Question about dc motors

Thread Starter

amadeok

Joined Mar 7, 2020
9
Hi,
I'm trying to choose a motor for a electric bicycle and i was going to choose this: http://www.aslong.net/en/h-pd-64.html#_pp=123_392
but the table there says like 20A at all times? that would kill the battery. Is that table wrong?
Also in this one( ttp://www.aslong.net/en/h-pd-101.html#_pp=123_392), it says 35W both at 12v and 24v, how is that possible?
 

MaxHeadRoom

Joined Jul 18, 2013
20,472
Don't trust Chinese spec sheets, not sure if it is because of ignorance or something lost in translation.
Also you do not need a regulated supply for a DC brushed motor.
Max.
 

MisterBill2

Joined Jan 23, 2018
5,806
Like Max states, some Chinese data sheets may not be entirely right by the time they are translated. And in addition a few of them are simply incorrect.
A motor claiming the same wattage at two different voltages may have a complex dual voltage option, or the specs may actually be describing two different versions available.
The link did not work for me and so that is the best I can offer.
 

Alec_t

Joined Sep 17, 2013
11,172
the table there says like 20A at all times? that would kill the battery. Is that table wrong?
I interpret the table as being for a whole range of models with different reduction ratio gearsets but with the same motor driving the gears. Hence the same stall current (20A) for all models.
 

MisterBill2

Joined Jan 23, 2018
5,806
I interpret the table as being for a whole range of models with different reduction ratio gearsets but with the same motor driving the gears. Hence the same stall current (20A) for all models.
Stall current is ALWAYS much greater than running current at full load. That would be the same as "locked rotor" current often specified for compressors. It is the starting current at the first instant of power applied. Normal running current is far less than that.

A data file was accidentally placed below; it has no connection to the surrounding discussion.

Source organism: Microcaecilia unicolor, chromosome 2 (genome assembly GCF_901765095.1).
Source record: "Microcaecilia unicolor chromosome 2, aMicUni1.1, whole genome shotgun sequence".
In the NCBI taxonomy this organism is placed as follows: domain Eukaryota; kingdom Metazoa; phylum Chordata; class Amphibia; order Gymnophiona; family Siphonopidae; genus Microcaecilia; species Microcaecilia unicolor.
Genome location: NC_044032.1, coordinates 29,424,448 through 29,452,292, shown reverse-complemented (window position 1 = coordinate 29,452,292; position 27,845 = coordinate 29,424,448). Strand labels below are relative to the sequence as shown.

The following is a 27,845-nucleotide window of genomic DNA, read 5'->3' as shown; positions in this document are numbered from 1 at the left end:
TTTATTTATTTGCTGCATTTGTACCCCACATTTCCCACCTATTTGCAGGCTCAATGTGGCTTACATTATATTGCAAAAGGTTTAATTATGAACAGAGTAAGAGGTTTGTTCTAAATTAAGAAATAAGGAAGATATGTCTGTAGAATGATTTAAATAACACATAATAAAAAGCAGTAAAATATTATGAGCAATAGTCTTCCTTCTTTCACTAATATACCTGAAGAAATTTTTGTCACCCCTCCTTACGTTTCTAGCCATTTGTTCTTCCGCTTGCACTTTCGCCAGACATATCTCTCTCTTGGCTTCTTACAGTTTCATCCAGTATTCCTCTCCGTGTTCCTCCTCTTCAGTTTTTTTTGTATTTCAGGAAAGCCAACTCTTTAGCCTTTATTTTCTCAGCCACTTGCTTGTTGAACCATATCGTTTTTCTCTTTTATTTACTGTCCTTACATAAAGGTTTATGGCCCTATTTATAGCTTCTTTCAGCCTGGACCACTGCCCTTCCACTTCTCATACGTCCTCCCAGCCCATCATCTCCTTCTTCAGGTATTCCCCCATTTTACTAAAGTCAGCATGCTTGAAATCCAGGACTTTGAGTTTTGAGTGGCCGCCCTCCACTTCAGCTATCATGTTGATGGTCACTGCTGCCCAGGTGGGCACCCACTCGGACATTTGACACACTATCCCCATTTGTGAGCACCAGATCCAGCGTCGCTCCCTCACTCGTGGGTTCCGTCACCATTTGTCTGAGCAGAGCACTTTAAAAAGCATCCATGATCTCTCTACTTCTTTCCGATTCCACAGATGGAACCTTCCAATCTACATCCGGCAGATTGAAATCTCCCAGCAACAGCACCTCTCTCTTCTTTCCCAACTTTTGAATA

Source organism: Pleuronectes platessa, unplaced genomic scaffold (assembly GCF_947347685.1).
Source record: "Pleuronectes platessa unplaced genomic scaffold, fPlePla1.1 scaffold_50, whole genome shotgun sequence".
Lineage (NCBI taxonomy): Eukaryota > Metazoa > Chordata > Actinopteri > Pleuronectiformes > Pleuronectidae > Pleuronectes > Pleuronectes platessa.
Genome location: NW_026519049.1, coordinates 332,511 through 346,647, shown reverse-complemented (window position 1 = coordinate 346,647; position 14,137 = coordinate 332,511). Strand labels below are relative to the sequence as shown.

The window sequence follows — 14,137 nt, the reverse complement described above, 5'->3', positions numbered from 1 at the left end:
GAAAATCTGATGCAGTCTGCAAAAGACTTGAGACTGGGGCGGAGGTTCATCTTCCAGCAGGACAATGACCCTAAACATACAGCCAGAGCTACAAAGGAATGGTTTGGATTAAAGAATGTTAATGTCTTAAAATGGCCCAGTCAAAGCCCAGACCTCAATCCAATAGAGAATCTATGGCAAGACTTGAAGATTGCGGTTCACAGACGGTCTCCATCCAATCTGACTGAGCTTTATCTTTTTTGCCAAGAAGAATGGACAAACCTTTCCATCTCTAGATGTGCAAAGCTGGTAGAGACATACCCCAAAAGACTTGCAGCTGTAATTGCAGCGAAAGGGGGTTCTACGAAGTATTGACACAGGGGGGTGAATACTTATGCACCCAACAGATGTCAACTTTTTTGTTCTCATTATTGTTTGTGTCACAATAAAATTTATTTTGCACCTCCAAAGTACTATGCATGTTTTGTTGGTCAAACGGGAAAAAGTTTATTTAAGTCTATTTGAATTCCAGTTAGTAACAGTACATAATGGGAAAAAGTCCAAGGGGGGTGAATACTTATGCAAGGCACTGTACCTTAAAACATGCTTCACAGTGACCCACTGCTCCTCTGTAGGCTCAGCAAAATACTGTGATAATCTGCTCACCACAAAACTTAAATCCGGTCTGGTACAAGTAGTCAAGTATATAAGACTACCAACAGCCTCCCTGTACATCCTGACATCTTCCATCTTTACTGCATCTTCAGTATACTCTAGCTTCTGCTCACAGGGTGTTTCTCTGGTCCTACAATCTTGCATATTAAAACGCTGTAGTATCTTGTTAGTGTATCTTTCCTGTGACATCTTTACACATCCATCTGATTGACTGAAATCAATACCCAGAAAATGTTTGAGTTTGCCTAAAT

MaxHeadRoom

Joined Jul 18, 2013
20,472
A typical DC motor can be ran at any rpm usually, you just need to observe the wattage rating.
Gearing is the more efficient/preferred way.
When ran a really low RPM, cooling may be needed also.
Max.
 

Thread Starter

amadeok

Joined Mar 7, 2020
9
Hi,
Sorry so it won't matter if it is working at half its rated speed due the the load it is under? So i understand that it's not the same as a completely stalled motor
 

MaxHeadRoom

Joined Jul 18, 2013
20,472
If it is powered with the full rated voltage, and it is actually running at half the rated rpm due to load, then most likely the continuous current rating of the motor will be exceeded. Which may result in the destruction of the motor if prolonged.
Max.
 

Thread Starter

amadeok

Joined Mar 7, 2020
9
If it is powered with the full rated voltage, and it is actually running at half the rated rpm due to load, then most likely the continuous current rating of the motor will be exceeded. Which may result in the destruction of the motor if prolonged.
Max.
I understand. You see this is for a diy electric bike. I could regulate the voltage of the motor according to the speed of the bike using an arduino and a accelerometer, but then i would lose torque as well right?
 

MaxHeadRoom

Joined Jul 18, 2013
20,472
As load increases you increase torque (current) to the motor, this can be increased up to the maximum continuous torque (current rating ) of the motor.
Max.
 

MisterBill2

Joined Jan 23, 2018
5,806
I understand. You see this is for a diy electric bike. I could regulate the voltage of the motor according to the speed of the bike using an arduino and a accelerometer, but then i would lose torque as well right?
FAR BETTER than using a voltage control for the motor would be to use a hand-throttle type of control to vary the duty cycle output of the driver circuit. That would be similar to a real motorcycle. The benefit comes from no power wasted as heat at less than 100% drive, and the option of bypassing the PWM circuit at full drive. And certainly using an over-running mechanism such as a free wheel will be more efficient than a friction drive, and not wear out the tires. But there will need to be an additional reduction stage to get the RPM down to a suitable speed to directly drive a bike wheel. I drove a motorbike like that 55 years ago, using a gear hub and a large 52 tooth sprocket on the hub and a 7-tooth sprocket on the engine. It worked fairly well , but the engine had a lower max RPM than 3000
 
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